Diamonds in fancy colours

Coloured diamonds are gaining recognition in the jewellery industry and the interest of investors around the world. The demand for these unique gemstones is increasing. With a very low annual supply, their prices strongly increase. Besides, coloured diamonds are very rare. It is worth acquiring some basic information about them, as they can be an interesting proposition in an investment portfolio or a jewellery collection.

The value of a coloured diamond is indicated by its hue

Therefore, the most important parameter for the valuation of coloured diamonds is their colour. GIA, the Gemmological Institute of America, recognizes 27 different colours for fancy colour diamonds, as shown in the graphic below.

Diagram of Hue Intensity for Blue

Source: GIA

Most often, a diamond whose colour contains a single dominant hue is regarded as more valuable than its shade, e.g. a diamond in Yellow will be worth more than a diamond in Brownish Yellow, because single colour diamonds are less common. There are, however, exceptions to this rule. There are rare colour combinations that are more valuable than single colours, e.g. fancy yellow diamond with addition of orange, i.e. Orange Yellow.

Red, blue and pink diamonds are of the highest value. The latter (pink) are extremely unique - because due to the closure of the Argyle mine, which extracts 90% of these extremely rare diamonds, they will soon cease to be available on the primary market. Purchasing diamond jewellery containing this amazing natural wonder can therefore turn out to be an excellent investment.

Diamonds, as shown in the graphic above, come in the following colors: Yellow, Green, Blue, Purple, Red and Orange. There are also diamonds in other colors, such as Black, Gray, Pink and Brown. The stones are one colour or contain an admixture of the other. One colour is dominant and appears as the last member in the diamond's name.

Example

Yellow Orange – the colors appear in almost identical proportions with the predominance of orange.

In addition, if the name of the first colour is a diminutive of the base color, e.g. Greenish, it means that the proportion of that first color in the final color of the diamond is negligible.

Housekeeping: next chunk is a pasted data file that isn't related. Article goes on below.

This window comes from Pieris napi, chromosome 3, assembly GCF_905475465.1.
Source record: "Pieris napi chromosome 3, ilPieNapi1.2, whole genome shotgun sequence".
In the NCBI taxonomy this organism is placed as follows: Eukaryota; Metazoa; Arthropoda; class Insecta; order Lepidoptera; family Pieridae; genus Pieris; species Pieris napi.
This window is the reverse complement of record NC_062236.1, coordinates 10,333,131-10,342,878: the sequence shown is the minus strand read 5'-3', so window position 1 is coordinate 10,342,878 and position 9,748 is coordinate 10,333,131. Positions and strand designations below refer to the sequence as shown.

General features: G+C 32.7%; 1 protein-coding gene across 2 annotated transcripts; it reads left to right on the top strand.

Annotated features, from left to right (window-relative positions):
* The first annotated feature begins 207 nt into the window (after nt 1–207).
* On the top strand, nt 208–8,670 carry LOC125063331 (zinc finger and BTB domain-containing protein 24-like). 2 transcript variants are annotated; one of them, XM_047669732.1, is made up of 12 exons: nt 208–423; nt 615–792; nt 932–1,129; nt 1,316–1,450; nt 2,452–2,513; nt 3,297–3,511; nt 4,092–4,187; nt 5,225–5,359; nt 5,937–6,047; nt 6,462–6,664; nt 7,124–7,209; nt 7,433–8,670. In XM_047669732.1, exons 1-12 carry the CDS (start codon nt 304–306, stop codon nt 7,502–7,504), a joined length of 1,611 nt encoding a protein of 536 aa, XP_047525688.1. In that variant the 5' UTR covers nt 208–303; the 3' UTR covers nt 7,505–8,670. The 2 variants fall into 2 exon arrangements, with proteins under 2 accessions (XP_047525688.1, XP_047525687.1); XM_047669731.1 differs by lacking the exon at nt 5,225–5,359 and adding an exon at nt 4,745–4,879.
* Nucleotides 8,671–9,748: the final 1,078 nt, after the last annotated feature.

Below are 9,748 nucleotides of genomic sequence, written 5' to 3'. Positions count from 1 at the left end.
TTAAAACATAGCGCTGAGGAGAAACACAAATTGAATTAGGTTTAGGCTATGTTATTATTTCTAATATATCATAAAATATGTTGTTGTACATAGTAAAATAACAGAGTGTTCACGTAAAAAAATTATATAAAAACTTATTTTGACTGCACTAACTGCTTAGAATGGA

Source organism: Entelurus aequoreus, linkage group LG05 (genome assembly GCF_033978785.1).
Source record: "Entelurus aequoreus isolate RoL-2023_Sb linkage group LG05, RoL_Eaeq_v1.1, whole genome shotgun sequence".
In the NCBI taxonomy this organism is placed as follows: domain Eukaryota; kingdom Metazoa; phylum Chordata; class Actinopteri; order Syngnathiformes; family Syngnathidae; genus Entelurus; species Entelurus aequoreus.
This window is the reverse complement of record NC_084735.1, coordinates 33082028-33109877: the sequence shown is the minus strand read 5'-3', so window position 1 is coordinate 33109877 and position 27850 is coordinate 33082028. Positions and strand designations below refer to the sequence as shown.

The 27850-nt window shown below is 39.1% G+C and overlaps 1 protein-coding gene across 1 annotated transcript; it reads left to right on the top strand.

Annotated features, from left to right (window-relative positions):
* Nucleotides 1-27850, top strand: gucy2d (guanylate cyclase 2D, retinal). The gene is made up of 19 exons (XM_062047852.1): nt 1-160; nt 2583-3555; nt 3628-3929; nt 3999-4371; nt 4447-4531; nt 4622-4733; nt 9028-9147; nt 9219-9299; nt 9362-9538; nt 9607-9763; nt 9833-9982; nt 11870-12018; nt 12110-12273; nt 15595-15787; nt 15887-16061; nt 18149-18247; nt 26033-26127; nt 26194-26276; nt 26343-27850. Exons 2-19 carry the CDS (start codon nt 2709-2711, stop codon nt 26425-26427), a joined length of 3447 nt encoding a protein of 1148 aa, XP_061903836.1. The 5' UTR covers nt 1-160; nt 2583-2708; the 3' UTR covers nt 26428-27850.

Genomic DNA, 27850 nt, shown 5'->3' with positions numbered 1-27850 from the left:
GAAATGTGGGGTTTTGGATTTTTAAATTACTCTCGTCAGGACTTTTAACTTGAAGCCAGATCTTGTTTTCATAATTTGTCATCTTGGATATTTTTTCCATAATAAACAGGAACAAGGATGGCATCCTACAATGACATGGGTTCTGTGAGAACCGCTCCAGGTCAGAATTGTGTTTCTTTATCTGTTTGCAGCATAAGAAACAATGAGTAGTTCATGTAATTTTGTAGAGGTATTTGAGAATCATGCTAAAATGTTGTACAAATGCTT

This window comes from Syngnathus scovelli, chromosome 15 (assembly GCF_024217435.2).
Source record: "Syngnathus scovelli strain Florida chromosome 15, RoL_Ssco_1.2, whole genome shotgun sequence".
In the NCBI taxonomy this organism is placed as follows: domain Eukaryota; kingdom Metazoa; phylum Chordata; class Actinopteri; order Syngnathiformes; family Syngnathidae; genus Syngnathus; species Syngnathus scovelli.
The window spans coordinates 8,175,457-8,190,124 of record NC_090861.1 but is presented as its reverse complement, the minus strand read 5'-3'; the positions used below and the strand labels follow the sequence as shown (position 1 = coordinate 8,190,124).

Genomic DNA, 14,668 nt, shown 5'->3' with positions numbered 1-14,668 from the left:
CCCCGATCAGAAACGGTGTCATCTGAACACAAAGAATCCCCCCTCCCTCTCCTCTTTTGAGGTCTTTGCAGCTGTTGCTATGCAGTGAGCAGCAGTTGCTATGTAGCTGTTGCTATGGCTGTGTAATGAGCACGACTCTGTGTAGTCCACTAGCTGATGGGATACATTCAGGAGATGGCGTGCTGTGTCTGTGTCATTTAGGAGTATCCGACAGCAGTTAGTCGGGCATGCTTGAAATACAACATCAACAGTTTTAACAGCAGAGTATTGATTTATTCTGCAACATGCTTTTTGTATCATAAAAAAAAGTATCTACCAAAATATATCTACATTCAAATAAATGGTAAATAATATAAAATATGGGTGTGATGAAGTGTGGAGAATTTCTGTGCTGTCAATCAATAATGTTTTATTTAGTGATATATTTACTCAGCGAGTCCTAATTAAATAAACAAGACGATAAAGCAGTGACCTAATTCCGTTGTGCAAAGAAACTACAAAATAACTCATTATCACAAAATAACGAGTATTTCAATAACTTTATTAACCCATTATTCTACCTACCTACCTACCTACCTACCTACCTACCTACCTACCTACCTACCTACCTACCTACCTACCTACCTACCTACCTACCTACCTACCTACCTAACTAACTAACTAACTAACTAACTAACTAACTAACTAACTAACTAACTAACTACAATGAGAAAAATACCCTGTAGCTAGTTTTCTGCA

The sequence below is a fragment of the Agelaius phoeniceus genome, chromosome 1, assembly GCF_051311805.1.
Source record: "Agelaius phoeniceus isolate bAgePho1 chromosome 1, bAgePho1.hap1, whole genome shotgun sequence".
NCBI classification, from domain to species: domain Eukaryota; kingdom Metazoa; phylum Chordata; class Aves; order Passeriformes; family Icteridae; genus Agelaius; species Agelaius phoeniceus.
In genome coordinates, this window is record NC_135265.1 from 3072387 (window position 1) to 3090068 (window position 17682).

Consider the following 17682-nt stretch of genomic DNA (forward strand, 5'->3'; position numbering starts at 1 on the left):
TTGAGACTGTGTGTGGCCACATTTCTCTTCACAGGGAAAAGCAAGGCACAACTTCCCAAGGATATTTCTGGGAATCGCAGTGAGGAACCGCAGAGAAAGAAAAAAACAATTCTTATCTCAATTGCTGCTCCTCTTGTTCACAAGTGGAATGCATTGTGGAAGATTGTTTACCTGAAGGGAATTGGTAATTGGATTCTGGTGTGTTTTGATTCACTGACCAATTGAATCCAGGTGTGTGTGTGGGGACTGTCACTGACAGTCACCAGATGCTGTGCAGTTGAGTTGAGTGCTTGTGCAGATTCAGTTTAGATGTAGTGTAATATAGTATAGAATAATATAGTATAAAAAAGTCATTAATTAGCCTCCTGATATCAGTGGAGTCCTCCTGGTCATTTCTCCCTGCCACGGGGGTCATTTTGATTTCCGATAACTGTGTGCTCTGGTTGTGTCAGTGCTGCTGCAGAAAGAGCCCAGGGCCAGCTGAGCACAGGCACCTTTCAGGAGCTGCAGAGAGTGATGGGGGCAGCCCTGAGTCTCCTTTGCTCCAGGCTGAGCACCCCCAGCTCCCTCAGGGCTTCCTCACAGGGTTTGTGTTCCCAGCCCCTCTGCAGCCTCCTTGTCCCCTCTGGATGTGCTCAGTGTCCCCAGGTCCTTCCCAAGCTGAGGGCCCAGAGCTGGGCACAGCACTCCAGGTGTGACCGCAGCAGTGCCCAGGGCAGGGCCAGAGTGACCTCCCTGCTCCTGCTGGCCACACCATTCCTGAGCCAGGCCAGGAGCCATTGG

Example

Greenish Yellow – the dominant color is yellow, while green is only an admixture of the dominant hue. It is assumed that the proportion of the primary color is a minimum of about 75% of the final colour, and that impurities constitute a maximum of about 25%.

There are even more complicated diamond names with up to 3 colours.

Example

Brownish Orangy Yellow – This diamond is the least brown and the most yellow. It can be assumed that the colour with the suffix -ish is up to 25%, with the suffix -y up to 50%; and the dominant colour, without any diminution, up to nearly 100%.

The causes of colour occurance in fancy diamonds

Source: https://geology.com/diamond/colored-diamonds/

Are coloured diamonds unique?

Colourless diamonds account for most of the mining. Coming across a colored diamond is very rare. There is an opinion among mining companies that for every 1,000 carats of colorless diamonds there is 1 carat of coloured diamonds (0.1% of total extraction). Some, like Alrosa, the Russian mining giant, estimate that 1 carat of coloured diamonds per 10,000 carats of colourless diamonds (0.01% of total extraction) is excavated. This explains why the prices of coloured diamonds are much higher than those of colourless stones.

Yellow diamonds are the most popular. It is estimated that they account for 76% of the extraction of all coloured diamonds. Less common are pink and blue diamonds, which account for 5% and 0.5% of the extraction of coloured stones, respectively. Their price will be correspondingly higher than that of yellow stones. Due to the closure of the Argyle mine in Australia, where 90% of the supply of pink diamonds came from, the severely limited availability of new stones will be an additional factor that will affect their higher price.

The Fancy Color Research Foundation estimates that only 3% of diamonds that end up in certification laboratories are coloured diamonds. They are extremely rare. A stone with unique characteristics will be more in demand. More interest will translate into a higher price. The coloured stones are unique. Unlike colourless ones, it is very difficult (even impossible) to find two identical diamonds. This additionally elevates their value.

Table. Main places of extraction of coloured diamonds

Source: https://www.naturallycolored.com/diamond-education/where-do-colored-diamonds-come-from * the mine was closed in 2020.

Unique diamonds in fancy colours

Colored diamonds are extremely rare. Their prices are several times higher than those of colourless stones, which are quite common, but equally beautiful. Yellow diamonds are the most common. The rarest are those in red, pink and blue. There is a strong trend for pink diamonds, especially those mined in the now closed Argyle mine, which, given a very modest supply, strongly pushes their prices up.

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Fancy Colour Diamonds

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